Is there really a best time of the day to post on Instagram, so your photos and videos get more views, likes, and comments?
Actually, there isn’t. Most of the articles around the Internet tell you to post between 8:30am and 11:00am, and then after 5:00pm because that’s when people commute to/from work and browse their Instagram accounts.
But this idea overlooks those people who are in meeting rooms, get bored and scroll through Facebook and Instagram, or those who work from home (e.g. freelancers and bloggers) and don’t commute at all.
Assuming that the recommended one-size-fits-all model will work perfectly for your business might hurt your engagement rates and your personal connection with your user base.
In March last year, Instagram changed the order in which they show photos and videos. Your news feed is now based on “the likelihood you’ll be interested in the content, your relationship with the person posting and the timeliness of the post.”
Establishing the best time to post on Instagram depends on so many factors and implies the ability to aggregate your results with insights from your competitors, and requires a macro analysis of your industry.
Those who follow Ikea on Instagram are more tempted to engage with the Ikea content on Thursday or Friday because Saturday is a family Ikea day, and are less likely to engage on Monday when they are more likely to be looking for food at the office.
Key factors to consider when deciding on the best time to post on Instagram
#1. Your audience’s time zone.
Let’s say that you’re located in a city on the west coast, but most of your followers are in New York, on the east coast. Adapt your publishing hours to the most popular hours for your audience, not for you.
You could use Instagram’s native analytics tool to get the optimal posting time for your audience. The native app gives you insights for your followers’ locations, their genders, their ages, and, most importantly when they’re most active on Instagram. To access these insights don’t forget to transform your account into a business account.
#2. When your competitors are posting.
Complete your timeline research with your competitors’ actions on Instagram. Use tools like socialinsider.io, which tracks every movement your competitors make on Instagram and see when your competition gets the highest engagement rate on their Instagram posts.
#3. Your industry’s behavior.
Keep track of your buyer persona or user persona behavior. Let’s say you’re selling shoes and promote your business on Instagram, and you are located in Chicago. You know that most people buy shoes late in the evening. Apply this insight to your Instagram account and measure the results over time.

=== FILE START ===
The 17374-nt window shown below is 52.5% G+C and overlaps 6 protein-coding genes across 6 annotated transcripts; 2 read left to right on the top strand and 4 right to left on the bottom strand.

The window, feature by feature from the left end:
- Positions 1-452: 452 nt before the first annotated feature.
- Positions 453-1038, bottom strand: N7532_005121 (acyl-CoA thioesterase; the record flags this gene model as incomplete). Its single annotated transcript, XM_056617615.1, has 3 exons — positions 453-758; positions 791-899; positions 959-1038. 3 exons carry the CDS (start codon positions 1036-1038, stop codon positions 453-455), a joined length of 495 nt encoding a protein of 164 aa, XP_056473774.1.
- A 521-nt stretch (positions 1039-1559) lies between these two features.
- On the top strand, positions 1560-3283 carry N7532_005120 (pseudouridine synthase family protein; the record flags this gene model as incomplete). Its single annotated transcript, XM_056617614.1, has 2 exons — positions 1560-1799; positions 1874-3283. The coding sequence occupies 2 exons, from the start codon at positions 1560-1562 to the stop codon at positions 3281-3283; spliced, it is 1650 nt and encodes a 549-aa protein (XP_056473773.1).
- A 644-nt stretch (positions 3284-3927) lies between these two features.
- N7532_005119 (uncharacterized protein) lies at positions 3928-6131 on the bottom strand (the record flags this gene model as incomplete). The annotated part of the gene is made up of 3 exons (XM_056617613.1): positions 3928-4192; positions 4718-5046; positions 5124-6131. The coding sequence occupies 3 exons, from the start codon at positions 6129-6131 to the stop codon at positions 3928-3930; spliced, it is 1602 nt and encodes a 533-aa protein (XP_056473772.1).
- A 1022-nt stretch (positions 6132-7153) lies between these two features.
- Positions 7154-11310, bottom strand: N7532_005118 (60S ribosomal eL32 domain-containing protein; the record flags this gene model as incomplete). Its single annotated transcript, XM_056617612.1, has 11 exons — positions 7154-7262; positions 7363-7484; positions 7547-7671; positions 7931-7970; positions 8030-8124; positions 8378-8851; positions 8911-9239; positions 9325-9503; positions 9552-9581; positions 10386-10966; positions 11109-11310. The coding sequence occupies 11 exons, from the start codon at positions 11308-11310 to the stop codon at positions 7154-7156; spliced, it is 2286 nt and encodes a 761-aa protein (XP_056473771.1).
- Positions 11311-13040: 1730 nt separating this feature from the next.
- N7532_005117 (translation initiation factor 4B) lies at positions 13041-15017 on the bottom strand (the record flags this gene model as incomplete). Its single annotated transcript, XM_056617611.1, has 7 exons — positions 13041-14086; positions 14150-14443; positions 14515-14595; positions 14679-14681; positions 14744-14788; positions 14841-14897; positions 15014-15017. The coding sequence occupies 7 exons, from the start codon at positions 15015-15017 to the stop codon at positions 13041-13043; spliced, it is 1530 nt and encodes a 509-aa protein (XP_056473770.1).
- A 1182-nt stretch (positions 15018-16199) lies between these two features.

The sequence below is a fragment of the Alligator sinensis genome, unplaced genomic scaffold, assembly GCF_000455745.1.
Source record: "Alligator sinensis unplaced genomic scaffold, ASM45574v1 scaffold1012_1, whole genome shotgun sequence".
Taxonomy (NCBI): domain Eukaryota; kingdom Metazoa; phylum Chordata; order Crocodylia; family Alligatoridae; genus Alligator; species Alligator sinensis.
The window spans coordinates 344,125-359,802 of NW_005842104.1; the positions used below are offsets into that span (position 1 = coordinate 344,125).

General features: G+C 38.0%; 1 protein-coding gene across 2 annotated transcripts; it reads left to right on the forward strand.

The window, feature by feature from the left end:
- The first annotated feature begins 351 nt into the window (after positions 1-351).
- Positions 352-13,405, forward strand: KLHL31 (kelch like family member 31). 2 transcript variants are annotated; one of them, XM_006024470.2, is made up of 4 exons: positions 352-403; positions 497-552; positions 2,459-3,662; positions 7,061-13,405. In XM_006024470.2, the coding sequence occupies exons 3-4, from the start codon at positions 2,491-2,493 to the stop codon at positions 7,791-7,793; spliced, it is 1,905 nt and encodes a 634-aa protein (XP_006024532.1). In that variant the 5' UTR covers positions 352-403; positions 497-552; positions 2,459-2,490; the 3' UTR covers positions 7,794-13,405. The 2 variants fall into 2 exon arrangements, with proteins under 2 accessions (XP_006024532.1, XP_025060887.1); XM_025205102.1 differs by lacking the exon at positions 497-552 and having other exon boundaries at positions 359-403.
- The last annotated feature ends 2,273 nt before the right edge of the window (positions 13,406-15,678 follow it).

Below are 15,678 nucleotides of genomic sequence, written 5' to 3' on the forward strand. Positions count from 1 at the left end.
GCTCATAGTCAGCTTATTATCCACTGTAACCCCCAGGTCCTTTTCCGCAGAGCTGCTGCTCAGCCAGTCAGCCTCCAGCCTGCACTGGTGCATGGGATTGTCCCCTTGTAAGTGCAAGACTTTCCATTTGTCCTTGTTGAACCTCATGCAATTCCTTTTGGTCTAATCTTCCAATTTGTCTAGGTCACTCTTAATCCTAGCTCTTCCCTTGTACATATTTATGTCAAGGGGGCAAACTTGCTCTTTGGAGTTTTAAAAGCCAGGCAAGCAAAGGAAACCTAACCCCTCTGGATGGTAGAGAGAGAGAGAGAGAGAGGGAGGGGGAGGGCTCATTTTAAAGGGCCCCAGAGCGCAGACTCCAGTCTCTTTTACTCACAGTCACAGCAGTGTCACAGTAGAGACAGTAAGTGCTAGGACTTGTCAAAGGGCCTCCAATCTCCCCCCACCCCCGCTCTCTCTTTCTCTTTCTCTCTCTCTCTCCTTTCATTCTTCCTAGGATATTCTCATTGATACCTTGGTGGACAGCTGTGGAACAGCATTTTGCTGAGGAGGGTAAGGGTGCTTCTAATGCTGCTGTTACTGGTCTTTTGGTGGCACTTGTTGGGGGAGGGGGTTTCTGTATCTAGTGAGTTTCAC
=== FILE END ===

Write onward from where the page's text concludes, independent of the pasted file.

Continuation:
#4. What you’re posting.
The timeliness of your post is one factor, but your engagement results depend on what you’re posting. Maybe on Monday people are not interested in shopping or holidays, but they are looking for gifts, books or courses. If the content you are posting is appealing to your target audience, then it will receive more likes and comments.
#5. Find your best time to post on Instagram.
Now that you have learned how your audience behaves on Instagram and what tips & tricks your competitors apply to their strategy, experiment with posting times and measure your progress.
See when top marketers post on Instagram
Today, I’m going to show you when the top five marketing influencers post on Facebook and what engagement rates they get on those posts. The post time is in UTC, so to draw any conclusions adjust the timeframes to your local time.
In the last ten months, he posted 760 posts with an Engagement Rate per post of 1.3%/post and an Engagement Rate in the page of 988.072%/page.
In the last ten months he posted:
Most of the time he published on Instagram between:
In the last ten months, he posted 200 posts with an Engagement Rate per post of 1.016%/post and an Engagement Rate in the profile of 203.178%/page.
Most of the time he used Instagram at:
In the last ten months, Mari Smith posted on Instagram 36 posts with an Engagement Rate per post of 0.765%/post and an Engagement Rate per page of 27.542%/page.
Best time for Mari Smith was:
She published 155 posts and got an Engagement Rate per Post of 1.136%/post and an Engagement Rate per page of 176.13%/page.
Most of the time, Marie Forleo posted between:
In the last ten months, Andrea published 442 posts with an Engagement Rate per post of 0.906%/post and an Engagement Rate per page of 400.238%/page.
She chose to post at:
Don’t let the rules of ‘best time’ to define your marketing strategy. Always reinventing your business. It helps you recognize opportunities that create value and to matter to your customers.
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